2nd L (Yr 7 Entry) 7-8

 Language awareness - Elaboration 6

- identifying the importance of place and space in the Deaf community, exploring why some places and spaces ensure that a visual language is more accessible to deaf people and promotes a sense of cultural belonging, for example by identifying factors that make a classroom ‘Deaf friendly’, such as U-shape seating, minimisation of window glare/reflection, good lighting and acoustics, flashing lights, suitable interpreter location

- identifying examples of deaf people’s visual orientation towards the world, such as using visual applause or being astute in reading body language

- describing how and why deaf people use vibrating devices to alert them to alarms or information, or have flashing lights for the door, phone, alarm clock, baby cry alarm and other systems

- understanding cultural values associated with the conferring of name signs on those such as second language learners of Auslan who are joining the Deaf community

- explaining the role and function of Auslan–English interpreters and Deaf interpreters and the access and opportunities they provide

- identifying and describing physical markers of identity among deaf people, including the use of sign language and/or hearing devices such as hearing aids, cochlear implants and FM systems

- exploring variation in Auslan fluency among their classmates and members of the Deaf community, identifying the influence of variables such as where and when people learnt to sign and whether they are from a deaf or hearing family

- investigating how Auslan and Deaf culture are promoted in the wider community, for example through the influence of organisations such as Deaf Australia; the work of high-profile individuals such as activists or actors; or through events such as NWDP Deaf Festival, Australian Deaf Games or Deaf art exhibitions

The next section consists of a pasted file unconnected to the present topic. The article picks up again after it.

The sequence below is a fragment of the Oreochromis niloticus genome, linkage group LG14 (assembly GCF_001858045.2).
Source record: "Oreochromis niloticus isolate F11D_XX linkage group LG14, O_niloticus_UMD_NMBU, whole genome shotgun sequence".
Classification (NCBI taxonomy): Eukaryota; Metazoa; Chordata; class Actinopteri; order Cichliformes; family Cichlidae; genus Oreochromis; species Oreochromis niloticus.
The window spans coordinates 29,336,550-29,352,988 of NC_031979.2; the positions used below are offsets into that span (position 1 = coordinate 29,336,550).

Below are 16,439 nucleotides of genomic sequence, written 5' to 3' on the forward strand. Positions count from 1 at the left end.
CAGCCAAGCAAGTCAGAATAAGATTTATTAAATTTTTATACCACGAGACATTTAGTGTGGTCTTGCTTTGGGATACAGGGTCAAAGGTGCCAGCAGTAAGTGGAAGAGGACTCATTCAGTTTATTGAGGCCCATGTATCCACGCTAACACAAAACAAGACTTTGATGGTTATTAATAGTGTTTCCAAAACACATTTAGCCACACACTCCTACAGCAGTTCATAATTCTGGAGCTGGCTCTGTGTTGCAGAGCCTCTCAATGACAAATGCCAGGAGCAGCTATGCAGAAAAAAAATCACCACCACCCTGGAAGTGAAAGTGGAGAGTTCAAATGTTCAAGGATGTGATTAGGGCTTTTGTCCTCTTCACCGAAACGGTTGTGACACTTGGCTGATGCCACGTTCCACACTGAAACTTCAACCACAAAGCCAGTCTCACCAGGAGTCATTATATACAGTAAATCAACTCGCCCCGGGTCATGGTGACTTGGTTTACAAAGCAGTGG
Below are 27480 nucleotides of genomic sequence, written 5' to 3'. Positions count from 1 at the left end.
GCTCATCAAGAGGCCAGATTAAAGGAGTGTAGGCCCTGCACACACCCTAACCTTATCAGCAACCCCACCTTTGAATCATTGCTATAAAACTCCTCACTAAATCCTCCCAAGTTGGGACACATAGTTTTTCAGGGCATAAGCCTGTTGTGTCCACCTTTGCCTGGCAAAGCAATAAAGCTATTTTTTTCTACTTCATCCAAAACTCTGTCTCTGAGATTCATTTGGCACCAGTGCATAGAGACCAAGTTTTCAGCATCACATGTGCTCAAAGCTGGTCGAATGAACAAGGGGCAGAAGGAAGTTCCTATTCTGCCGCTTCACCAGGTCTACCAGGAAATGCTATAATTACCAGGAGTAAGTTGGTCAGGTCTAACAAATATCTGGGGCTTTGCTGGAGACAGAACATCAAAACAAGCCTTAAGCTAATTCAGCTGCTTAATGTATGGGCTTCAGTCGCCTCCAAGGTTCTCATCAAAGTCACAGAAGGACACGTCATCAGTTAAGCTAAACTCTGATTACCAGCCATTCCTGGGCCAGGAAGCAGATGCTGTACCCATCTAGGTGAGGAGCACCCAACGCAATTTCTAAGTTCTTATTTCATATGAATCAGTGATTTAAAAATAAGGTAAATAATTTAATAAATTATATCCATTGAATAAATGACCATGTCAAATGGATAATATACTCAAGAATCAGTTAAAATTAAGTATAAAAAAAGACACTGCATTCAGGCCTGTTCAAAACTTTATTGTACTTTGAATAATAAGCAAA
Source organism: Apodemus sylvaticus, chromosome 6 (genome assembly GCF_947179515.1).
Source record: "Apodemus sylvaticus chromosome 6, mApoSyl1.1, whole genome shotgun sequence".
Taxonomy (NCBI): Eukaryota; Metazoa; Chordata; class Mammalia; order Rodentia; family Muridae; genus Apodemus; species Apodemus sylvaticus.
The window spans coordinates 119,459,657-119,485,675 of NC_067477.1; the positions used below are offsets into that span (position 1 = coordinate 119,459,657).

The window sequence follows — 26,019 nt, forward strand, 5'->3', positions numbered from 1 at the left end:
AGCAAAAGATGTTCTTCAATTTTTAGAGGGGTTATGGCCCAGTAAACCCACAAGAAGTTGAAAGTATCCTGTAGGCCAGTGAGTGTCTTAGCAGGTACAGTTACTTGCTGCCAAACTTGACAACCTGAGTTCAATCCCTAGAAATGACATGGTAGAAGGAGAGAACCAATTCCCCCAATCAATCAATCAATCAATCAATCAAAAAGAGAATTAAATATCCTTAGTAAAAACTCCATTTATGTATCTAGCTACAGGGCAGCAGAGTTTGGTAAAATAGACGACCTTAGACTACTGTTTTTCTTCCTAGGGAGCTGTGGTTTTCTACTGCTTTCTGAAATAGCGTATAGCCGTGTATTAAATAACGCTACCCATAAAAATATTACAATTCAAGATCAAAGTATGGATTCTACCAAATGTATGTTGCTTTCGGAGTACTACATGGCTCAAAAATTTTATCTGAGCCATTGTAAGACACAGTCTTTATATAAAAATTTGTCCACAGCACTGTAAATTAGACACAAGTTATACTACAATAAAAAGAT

- understanding the nature of the transmission of Auslan, for example how in most cases Auslan is not passed on from parent to child but often from child to child, or to children by adults outside the family, and knowing that some Deaf people learn Auslan as a late acquired language in early adulthood

- exploring the nature of multilingualism in the Deaf community, including the use of Auslan, English and other signed and spoken languages, considering how and when people typically switch between languages and dialects

- investigating the use of digital technology/communication by Auslan users, for example, social media, SMS/texting and NRS and VRS, discussing how these modes of communication impact on issues such as accessibility and communication between members of the Deaf community

- investigating communication methods used by deaf and hard of hearing members of Aboriginal and Torres Strait Islander communities

- discussing behaviour associated with cultural practices, language and traditions, for example, by discussing the concept of reciprocity as a manifestation of how community members share responsibility for each other’s wellbeing, or the value placed on the use of sign language for shared understanding and trust